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Maximizing Tax-Advantaged Accounts: A Debate Worth Having


Some money management truths are self-evident: Always set aside enough cash for emergencies. Diversify your portfolio. And maximize your contributions to tax-advantaged accounts such as a 401(k) or IRA.

The Tax Dilemma

That last one is open to debate. Even if you like the idea of cutting this year’s tax bill by funding your 401(k), you will eventually owe the federal government some money — and probably more than you expect.

“There’s a general consensus that tax rates will not be going down in the future,” said Craig Eissler, a Houston-based certified financial planner. Nevertheless, he urges clients in a high tax-bracket to reduce their current taxable income by maximizing tax-deferred contributions. “Then in retirement, you can pull out money from different buckets, like a taxable brokerage account or trust, not just from your tax-advantaged account,” he said.

The Future of Taxes

Experts warn that tax rates will need to increase at some point to plug the federal budget deficit and fund Medicare and Social Security. Pre-retirees who diligently max out on their 401(k) contributions every year will probably face higher ordinary income tax rates in the future.

The likelihood of steeper tax rates in the coming decades might lead you to rethink traditional advice to stash every dollar you can into tax-deferred vehicles. While it’s a great deal if your employer matches your contributions, there are some situations where it’s actually prudent not to max out your 401(k).

A Different Approach

For example, some pre-retirees can come out ahead by buying more equities in their taxable brokerage account rather than maximizing their annual 401(k) and IRA contributions. Many variables come into play, such as their current tax bracket and investment savvy.

Retirees Can Take Advantage of Lower Taxes on Capital Gains

When planning for retirement, it’s important to consider the tax implications of your investment choices. Financial advisers are now recommending a strategy that involves shifting some funds from 401(k) accounts into taxable brokerage accounts to take advantage of lower capital gains taxes.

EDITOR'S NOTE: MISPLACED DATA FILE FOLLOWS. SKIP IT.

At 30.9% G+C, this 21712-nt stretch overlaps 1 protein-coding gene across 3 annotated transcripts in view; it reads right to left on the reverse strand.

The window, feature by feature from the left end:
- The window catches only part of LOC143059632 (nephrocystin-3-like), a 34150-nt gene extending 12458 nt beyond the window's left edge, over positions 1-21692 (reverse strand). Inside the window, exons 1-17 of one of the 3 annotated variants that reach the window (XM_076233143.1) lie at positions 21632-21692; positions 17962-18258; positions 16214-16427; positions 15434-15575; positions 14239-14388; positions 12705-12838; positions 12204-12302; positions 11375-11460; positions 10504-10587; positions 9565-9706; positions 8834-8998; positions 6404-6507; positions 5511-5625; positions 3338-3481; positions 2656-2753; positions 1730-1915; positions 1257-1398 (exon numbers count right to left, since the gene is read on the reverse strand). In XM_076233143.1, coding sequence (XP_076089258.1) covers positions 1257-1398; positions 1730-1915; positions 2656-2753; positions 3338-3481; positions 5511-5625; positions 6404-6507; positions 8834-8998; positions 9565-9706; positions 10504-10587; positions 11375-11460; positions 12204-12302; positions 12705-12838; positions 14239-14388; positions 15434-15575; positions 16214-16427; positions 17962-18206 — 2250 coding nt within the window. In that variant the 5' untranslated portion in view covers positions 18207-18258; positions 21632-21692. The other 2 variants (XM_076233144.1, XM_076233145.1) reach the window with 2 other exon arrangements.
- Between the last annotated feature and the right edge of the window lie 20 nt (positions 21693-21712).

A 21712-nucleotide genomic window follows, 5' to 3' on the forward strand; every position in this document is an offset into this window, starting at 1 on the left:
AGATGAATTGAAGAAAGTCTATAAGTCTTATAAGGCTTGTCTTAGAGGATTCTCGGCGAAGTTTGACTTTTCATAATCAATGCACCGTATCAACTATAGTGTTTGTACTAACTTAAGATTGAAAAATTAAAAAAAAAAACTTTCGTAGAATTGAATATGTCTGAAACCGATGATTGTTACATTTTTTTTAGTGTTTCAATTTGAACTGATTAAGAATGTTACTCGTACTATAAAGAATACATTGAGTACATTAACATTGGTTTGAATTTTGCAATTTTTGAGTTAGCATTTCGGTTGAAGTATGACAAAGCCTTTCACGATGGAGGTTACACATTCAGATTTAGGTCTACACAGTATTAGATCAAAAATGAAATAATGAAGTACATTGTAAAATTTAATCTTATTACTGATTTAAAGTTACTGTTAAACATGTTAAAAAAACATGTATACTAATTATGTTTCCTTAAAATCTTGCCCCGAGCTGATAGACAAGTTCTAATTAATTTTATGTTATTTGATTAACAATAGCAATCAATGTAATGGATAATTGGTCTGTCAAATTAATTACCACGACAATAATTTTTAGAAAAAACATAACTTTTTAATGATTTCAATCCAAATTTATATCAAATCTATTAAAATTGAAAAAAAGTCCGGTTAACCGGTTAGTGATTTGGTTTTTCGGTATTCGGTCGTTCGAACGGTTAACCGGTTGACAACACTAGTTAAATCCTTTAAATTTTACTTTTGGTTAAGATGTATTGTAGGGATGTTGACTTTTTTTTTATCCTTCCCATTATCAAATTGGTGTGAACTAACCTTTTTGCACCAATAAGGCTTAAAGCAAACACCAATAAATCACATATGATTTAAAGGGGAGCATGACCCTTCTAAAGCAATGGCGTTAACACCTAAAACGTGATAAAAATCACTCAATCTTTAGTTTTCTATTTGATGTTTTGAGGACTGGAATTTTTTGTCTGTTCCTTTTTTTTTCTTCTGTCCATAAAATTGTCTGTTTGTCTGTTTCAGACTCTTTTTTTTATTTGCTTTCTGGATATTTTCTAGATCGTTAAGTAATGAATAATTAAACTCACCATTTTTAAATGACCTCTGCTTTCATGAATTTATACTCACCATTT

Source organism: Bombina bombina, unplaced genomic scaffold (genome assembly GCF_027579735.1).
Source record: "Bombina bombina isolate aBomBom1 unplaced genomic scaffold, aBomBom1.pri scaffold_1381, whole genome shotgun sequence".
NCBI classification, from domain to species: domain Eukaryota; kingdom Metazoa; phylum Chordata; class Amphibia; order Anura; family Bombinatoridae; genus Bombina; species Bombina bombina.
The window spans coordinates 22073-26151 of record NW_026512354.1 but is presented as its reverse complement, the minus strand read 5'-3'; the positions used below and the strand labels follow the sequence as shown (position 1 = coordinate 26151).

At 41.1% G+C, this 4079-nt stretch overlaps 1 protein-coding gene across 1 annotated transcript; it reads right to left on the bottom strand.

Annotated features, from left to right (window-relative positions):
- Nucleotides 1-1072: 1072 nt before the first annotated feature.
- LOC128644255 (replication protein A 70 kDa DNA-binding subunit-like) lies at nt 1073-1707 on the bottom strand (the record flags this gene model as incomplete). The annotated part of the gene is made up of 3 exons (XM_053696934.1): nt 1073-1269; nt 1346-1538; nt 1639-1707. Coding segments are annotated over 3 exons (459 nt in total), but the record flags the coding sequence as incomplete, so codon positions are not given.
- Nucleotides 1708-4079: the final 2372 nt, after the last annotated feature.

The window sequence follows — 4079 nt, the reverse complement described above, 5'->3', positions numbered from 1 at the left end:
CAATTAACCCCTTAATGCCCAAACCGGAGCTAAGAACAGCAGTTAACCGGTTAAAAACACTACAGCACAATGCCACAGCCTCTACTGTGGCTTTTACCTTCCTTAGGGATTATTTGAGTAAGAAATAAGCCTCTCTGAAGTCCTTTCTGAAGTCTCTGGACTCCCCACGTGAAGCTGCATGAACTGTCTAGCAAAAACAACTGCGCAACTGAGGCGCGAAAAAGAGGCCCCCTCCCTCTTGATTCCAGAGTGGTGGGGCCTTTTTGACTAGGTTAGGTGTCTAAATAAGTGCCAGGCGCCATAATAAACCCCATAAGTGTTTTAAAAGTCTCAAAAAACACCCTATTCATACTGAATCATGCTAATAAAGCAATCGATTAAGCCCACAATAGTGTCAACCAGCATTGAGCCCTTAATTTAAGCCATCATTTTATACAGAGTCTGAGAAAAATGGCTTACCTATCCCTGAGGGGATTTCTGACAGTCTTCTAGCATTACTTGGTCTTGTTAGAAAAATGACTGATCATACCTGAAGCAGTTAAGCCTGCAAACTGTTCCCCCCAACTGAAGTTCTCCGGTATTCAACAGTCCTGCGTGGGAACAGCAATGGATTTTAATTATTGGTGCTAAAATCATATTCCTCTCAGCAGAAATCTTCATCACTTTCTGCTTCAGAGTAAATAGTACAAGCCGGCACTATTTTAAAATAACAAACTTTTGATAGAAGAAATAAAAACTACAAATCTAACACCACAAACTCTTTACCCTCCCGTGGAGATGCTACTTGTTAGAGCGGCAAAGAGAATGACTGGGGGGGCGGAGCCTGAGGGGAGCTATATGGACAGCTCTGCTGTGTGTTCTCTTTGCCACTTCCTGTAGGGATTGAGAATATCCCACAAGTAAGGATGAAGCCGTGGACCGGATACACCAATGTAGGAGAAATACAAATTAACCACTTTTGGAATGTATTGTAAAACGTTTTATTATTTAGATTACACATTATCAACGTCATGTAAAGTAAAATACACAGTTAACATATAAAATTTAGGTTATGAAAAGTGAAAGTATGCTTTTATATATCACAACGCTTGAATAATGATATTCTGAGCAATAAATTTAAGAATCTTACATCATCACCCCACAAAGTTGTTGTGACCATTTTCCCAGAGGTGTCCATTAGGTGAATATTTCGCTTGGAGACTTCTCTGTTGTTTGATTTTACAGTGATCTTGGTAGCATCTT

Typically, individuals in their late 40s and 50s are advised to contribute as much as possible to their tax-advantaged 401(k) accounts. However, advisers like JR Gondeck in Boca Raton, Fla., suggest a different approach. By moving some funds into a stock index fund within a taxable brokerage account, retirees may be able to reduce their tax burden in the long run.

Gondeck explains that while retirees might face a hefty 40% tax rate when they withdraw funds from their 401(k), they could potentially owe only 20% in taxes on the sale of equities if current capital gains rates remain steady. This stark difference between ordinary income rates and capital gains rates can make a significant impact on retirees’ overall tax liabilities.

The shift in strategy is particularly relevant for those approaching retirement age. In earlier years, deferring taxes through a 401(k) is often advised. However, as individuals enter their late 40s, the focus shifts to balancing tax deferment with capital gains to avoid excessive tax bills during retirement.

Another aspect of achieving balance during retirement planning is dividing funds between tax-advantaged and taxable accounts. Ideally, high earners should contribute to both types of accounts. However, some individuals may find that their tax-deferred accounts are overfunded while their taxable accounts are relatively meager.

Patrick Dinan, a certified financial planner in Glendale, Calif., points out that this imbalance can create problems later on. If the majority of an individual’s net worth is tied up in a 401(k) by age 70, they may face a substantial tax burden.

It’s important for pre-retirees to understand the benefits of diversifying their retirement savings across both tax-advantaged and taxable accounts. By making strategic investment decisions and planning for the long term, individuals can take advantage of potentially lower capital gains taxes in retirement.

Additional Resources:

  • That 401(k) match isn’t just free money, 3% could buy you two years of retirement
  • We know not to take money early from a tax-deferred retirement account. So why do we do it?

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